Monday, September 17, 2007

Great Sports Weekend

Well, we made it down to the Bills-'Stillers game in the 'Burg yesterday. It was a beautiful day for football, but as I heard someone in the crowd on the way out say, "What day isn't?" Anyhow, it about the low '60s and sunny and at about 10:30 a.m. I was standing by the grill, with a freshly charcoaled Bratworst in my hand, laid on top of a pepper stuffed with priscuto and parmesan, drinking a cold Labbat's -and well, I've been to some really nice restaurants in my time, but in my book, it just doesn't get much better than that.

Anyhow, it was a great day for football, but not for the Bills, as they got shellacked 23-3. Really, couldn't move the ball in the first half, couldn't really stop the Steelers from moving up and down the field all game, and then couldn't punch it in the end zone when they did move it in the second half. Things ended badly when our best player, Lee Evans, got two unsportsmanlike penalty calls on our last drive.

Dick Jauron, a Yale man, is our coach, and I've seen one of stars on his teams, a defensive lineman on Lions a couple years ago, have a similar meltdown. As an educated guy, I think Jauron is giving his players a bit too much credit and may be a bit lax with them, which is why you have these outbursts. Hopefully, it doesn't lead to the team losing respect for the coach, because we have a enough problems already. Jauron seemed to have some sort of conservative game plan, in which the Bills didn't take too many chances yesterday. You hope this is designed to build confidence, which will manifest itself later in the season, as the squad gradually improves and finally starts to win ballgames. But, if the team quits on the coach before this master plan can come to fruition, (as they say in New York) Forget about it!

What do I know about football, now that Tom Brady-to-Randy Moss looks like the hottest combo in the league?

At least the baseball was good yesterday, with Jeter hitting a game-winning home run on Curt Schilling in the eighth, and then Mariano Rivera holding on for dear life in the ninth and getting David Ortiz to pop out with the bases loaded and the Yankees up 4-3. Yankees are really making a push for the postseason, with the Tigers and Red Sox hangin' tough, however.




Anonymous said...


Glad you had a great time at the game down here in the Burg.

Andrew was soooo happy at his 1st B-Day Party !!!

Last year we went out and smoked that stange looking pipe downtown...


DrD said...

My dad used to tell me to "pipe down" when I was making too much noise...never knew exactly what it meant, but I always quieted down anyway. Looks like he was talking about downtown Pittsburgh.

I've been watching some of the RedSox/Yankees games recently and I coudn't help but notice the inbreeding: Roger Clemens, Johnny Damon, and I think at least one pitcher are all ex-RedSox turned Yankees.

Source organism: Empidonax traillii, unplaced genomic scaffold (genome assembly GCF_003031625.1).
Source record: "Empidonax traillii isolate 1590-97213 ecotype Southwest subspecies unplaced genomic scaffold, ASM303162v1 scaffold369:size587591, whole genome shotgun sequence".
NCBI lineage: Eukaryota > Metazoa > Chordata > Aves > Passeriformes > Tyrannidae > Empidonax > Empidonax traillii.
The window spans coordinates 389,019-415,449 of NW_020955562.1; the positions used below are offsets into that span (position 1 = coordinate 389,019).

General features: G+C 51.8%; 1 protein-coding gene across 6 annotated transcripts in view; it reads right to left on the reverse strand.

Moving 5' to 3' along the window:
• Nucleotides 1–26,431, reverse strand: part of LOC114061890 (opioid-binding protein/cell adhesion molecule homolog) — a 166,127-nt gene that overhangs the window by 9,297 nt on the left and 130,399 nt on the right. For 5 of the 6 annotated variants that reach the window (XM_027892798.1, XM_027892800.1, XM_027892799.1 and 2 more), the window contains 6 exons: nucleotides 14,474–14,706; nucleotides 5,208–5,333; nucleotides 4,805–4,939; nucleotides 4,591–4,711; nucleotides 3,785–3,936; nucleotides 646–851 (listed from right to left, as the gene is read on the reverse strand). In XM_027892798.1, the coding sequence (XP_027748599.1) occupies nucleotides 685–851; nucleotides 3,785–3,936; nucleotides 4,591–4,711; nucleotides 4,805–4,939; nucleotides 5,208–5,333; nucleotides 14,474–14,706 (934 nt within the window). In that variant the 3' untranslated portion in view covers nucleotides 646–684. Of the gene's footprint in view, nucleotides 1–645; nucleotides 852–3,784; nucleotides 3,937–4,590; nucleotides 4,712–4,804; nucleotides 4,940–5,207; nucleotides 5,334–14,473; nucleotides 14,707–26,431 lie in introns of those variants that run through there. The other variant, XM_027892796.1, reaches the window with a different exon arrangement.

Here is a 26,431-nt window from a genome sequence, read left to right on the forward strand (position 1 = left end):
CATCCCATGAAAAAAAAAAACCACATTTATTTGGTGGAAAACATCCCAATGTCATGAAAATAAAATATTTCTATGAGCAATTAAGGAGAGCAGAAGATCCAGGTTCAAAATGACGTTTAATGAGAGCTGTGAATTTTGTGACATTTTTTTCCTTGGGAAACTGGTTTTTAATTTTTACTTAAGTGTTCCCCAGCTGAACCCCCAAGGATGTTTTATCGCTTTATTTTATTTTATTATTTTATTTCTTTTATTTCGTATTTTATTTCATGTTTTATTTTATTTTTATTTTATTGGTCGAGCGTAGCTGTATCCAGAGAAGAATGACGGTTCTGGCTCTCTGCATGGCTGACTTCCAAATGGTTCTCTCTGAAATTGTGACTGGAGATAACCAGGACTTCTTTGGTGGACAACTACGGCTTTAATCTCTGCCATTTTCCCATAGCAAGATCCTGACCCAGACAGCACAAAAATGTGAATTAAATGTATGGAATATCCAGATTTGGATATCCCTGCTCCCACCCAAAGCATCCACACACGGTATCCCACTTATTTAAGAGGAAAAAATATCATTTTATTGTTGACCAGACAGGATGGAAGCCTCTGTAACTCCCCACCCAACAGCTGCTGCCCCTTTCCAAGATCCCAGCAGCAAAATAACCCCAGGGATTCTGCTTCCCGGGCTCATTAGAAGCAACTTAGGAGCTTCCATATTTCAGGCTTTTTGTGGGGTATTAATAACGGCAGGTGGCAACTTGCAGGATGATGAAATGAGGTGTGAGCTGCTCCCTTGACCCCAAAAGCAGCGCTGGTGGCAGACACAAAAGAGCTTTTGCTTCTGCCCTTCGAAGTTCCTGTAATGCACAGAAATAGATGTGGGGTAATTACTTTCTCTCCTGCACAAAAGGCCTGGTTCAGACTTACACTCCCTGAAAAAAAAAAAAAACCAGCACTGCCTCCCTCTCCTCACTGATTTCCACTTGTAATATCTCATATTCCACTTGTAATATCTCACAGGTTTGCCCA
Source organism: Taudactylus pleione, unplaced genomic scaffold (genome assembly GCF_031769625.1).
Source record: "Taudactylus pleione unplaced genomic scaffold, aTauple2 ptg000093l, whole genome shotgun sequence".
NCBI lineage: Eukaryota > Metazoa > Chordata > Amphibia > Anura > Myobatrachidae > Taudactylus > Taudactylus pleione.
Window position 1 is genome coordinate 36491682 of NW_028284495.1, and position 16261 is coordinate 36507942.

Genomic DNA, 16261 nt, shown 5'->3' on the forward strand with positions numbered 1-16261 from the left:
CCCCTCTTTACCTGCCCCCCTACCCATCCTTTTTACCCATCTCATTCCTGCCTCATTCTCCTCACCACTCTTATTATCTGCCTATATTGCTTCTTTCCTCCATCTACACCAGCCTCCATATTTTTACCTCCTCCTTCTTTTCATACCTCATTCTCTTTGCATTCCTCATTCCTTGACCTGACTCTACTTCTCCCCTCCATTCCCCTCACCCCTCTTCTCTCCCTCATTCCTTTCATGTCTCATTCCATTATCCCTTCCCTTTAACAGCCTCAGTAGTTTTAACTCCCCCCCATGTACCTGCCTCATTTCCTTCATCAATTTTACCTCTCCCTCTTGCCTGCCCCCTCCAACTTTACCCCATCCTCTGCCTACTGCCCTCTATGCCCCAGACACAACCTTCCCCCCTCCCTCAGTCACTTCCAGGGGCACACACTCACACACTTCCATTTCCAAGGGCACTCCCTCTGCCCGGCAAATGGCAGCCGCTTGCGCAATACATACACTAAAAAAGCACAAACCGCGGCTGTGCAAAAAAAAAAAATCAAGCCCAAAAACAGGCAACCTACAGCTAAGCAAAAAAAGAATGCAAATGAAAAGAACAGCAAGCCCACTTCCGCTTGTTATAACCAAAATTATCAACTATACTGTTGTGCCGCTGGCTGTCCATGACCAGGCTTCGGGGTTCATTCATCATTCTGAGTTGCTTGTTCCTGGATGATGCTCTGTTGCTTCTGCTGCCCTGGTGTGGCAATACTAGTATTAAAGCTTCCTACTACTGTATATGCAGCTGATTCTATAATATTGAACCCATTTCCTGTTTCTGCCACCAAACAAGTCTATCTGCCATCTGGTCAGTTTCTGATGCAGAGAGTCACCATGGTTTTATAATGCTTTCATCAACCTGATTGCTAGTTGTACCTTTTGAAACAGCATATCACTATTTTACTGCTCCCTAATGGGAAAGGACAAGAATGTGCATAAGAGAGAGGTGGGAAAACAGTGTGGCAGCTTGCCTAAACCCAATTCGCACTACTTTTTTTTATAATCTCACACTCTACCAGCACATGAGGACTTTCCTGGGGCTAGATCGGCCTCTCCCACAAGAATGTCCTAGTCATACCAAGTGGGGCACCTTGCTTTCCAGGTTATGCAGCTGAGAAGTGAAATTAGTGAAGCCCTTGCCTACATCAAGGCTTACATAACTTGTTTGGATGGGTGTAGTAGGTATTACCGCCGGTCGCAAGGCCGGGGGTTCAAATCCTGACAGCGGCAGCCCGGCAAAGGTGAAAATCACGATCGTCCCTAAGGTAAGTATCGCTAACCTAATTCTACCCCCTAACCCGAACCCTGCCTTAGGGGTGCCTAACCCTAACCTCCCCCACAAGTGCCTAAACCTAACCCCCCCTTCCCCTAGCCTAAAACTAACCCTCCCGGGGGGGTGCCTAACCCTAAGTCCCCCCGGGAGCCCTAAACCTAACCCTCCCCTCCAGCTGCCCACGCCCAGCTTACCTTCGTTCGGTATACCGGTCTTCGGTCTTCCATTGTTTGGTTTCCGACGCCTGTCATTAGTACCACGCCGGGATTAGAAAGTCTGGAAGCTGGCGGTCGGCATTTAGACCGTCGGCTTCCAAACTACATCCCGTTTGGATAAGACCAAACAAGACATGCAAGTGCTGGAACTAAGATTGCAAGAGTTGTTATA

In the past, it was Babe Ruth and Wade Boggs. It's like the players make a name for themselves in Boston and then take the train to NYC for the REALLY BIG BUCKS

Didn't Damon sign a $52 million deal?)

Funny how ying needs yang: Even though Yankees fans hate the Red Sox, they don't mind stealing their players. I guess it's the way of the world.

For me, pro baseball has been reduced to rooting against the Yankees just to prove that money does not automatically buy world championships. Seohow, watching the Yankees lose--with all of those all-stars--restores my faith in humanity.

So, at the risk of irking my host, here's my annual autumn cheer: "Hooray for any team but the Yankees!"

Who knows, maybe the Cubs will win it all...


Ralph said...

The pipe was actually the hookah at the Hookah bar in Erie. I took a break from my time at the hospital with Maggie to enjoy some apple tobacco I believe.

Yes, back in the '20s, when the Red Sox were broke (because they were't drawing any fans and Sunday baseball was still outlawed in MA) that Yanks bought a bunch of players from the Sox and started that trend of players moving from Boston to New York. Now, however, the Sox pretty much pay as much as the Yanks, as they have the second or third highest payroll in the league. (Basically, the Yanks were willing to give Damon one more year on his contract than the Sox were, so he moved. And the Sox invested in Dice K rather than Clemens.) As for the Cubs, I think they're in the top five. If you want to root for a true underdog, the Indians would be your best bet, I think, with Brewers and Padres also good choices (Indians are probably the best team of that lot, and they have the local flavor. Oh wait, I'm the guy who said the Moss/Brady thing would never work out. Pick the Padres.)

DrD said...

I figured it was a hookah...I was just making fun.

I don't think I can bring myself to root for Cleveland, but it would be nice to see the Brewers win the Stanley Cup. They could put lots of beer into it.


Ralph said...

I've never been to Milwaukee, but I'd like to try the beer.